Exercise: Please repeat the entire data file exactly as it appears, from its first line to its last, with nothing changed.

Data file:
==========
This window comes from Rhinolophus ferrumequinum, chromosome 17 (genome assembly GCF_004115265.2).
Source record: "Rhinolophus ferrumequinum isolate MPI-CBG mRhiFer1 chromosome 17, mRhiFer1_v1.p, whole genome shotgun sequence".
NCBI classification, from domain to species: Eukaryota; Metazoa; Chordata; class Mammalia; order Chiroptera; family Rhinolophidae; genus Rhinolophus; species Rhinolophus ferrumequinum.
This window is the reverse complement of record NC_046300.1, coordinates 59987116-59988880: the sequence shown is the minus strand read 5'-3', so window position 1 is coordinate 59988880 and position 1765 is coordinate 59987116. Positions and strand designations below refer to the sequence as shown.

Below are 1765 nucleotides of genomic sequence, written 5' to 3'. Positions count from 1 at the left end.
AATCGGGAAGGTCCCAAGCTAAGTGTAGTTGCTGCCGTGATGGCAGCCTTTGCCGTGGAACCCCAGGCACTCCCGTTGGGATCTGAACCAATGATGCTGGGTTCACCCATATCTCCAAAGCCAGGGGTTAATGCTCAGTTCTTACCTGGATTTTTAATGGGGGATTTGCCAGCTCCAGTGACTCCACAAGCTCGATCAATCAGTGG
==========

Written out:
This window comes from Rhinolophus ferrumequinum, chromosome 17 (genome assembly GCF_004115265.2).
Source record: "Rhinolophus ferrumequinum isolate MPI-CBG mRhiFer1 chromosome 17, mRhiFer1_v1.p, whole genome shotgun sequence".
NCBI classification, from domain to species: Eukaryota; Metazoa; Chordata; class Mammalia; order Chiroptera; family Rhinolophidae; genus Rhinolophus; species Rhinolophus ferrumequinum.
This window is the reverse complement of record NC_046300.1, coordinates 59987116-59988880: the sequence shown is the minus strand read 5'-3', so window position 1 is coordinate 59988880 and position 1765 is coordinate 59987116. Positions and strand designations below refer to the sequence as shown.

Below are 1765 nucleotides of genomic sequence, written 5' to 3'. Positions count from 1 at the left end.
AATCGGGAAGGTCCCAAGCTAAGTGTAGTTGCTGCCGTGATGGCAGCCTTTGCCGTGGAACCCCAGGCACTCCCGTTGGGATCTGAACCAATGATGCTGGGTTCACCCATATCTCCAAAGCCAGGGGTTAATGCTCAGTTCTTACCTGGATTTTTAATGGGGGATTTGCCAGCTCCAGTGACTCCACAAGCTCGATCAATCAGTGG